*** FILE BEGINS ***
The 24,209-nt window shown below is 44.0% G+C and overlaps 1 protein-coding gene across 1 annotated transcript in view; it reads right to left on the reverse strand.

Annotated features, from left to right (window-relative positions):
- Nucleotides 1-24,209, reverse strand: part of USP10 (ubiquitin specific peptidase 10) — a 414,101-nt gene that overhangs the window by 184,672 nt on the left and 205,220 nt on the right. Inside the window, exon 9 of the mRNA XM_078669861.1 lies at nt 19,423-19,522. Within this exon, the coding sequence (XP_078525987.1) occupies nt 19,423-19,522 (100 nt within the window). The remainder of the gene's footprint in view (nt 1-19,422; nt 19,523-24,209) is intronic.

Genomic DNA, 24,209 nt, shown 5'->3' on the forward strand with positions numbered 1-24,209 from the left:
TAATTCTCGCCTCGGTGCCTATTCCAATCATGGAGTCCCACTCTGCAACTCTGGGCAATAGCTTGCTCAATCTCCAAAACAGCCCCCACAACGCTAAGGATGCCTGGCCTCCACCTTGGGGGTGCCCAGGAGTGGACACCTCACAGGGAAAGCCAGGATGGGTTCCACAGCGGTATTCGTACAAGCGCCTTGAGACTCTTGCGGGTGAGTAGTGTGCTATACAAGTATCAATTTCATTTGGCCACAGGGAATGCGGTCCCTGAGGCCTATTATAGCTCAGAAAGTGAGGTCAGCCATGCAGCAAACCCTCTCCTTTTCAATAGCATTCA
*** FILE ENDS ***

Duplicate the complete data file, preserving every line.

The 24,209-nt window shown below is 44.0% G+C and overlaps 1 protein-coding gene across 1 annotated transcript in view; it reads right to left on the reverse strand.

Annotated features, from left to right (window-relative positions):
- Nucleotides 1-24,209, reverse strand: part of USP10 (ubiquitin specific peptidase 10) — a 414,101-nt gene that overhangs the window by 184,672 nt on the left and 205,220 nt on the right. Inside the window, exon 9 of the mRNA XM_078669861.1 lies at nt 19,423-19,522. Within this exon, the coding sequence (XP_078525987.1) occupies nt 19,423-19,522 (100 nt within the window). The remainder of the gene's footprint in view (nt 1-19,422; nt 19,523-24,209) is intronic.

Genomic DNA, 24,209 nt, shown 5'->3' on the forward strand with positions numbered 1-24,209 from the left:
TAATTCTCGCCTCGGTGCCTATTCCAATCATGGAGTCCCACTCTGCAACTCTGGGCAATAGCTTGCTCAATCTCCAAAACAGCCCCCACAACGCTAAGGATGCCTGGCCTCCACCTTGGGGGTGCCCAGGAGTGGACACCTCACAGGGAAAGCCAGGATGGGTTCCACAGCGGTATTCGTACAAGCGCCTTGAGACTCTTGCGGGTGAGTAGTGTGCTATACAAGTATCAATTTCATTTGGCCACAGGGAATGCGGTCCCTGAGGCCTATTATAGCTCAGAAAGTGAGGTCAGCCATGCAGCAAACCCTCTCCTTTTCAATAGCATTCA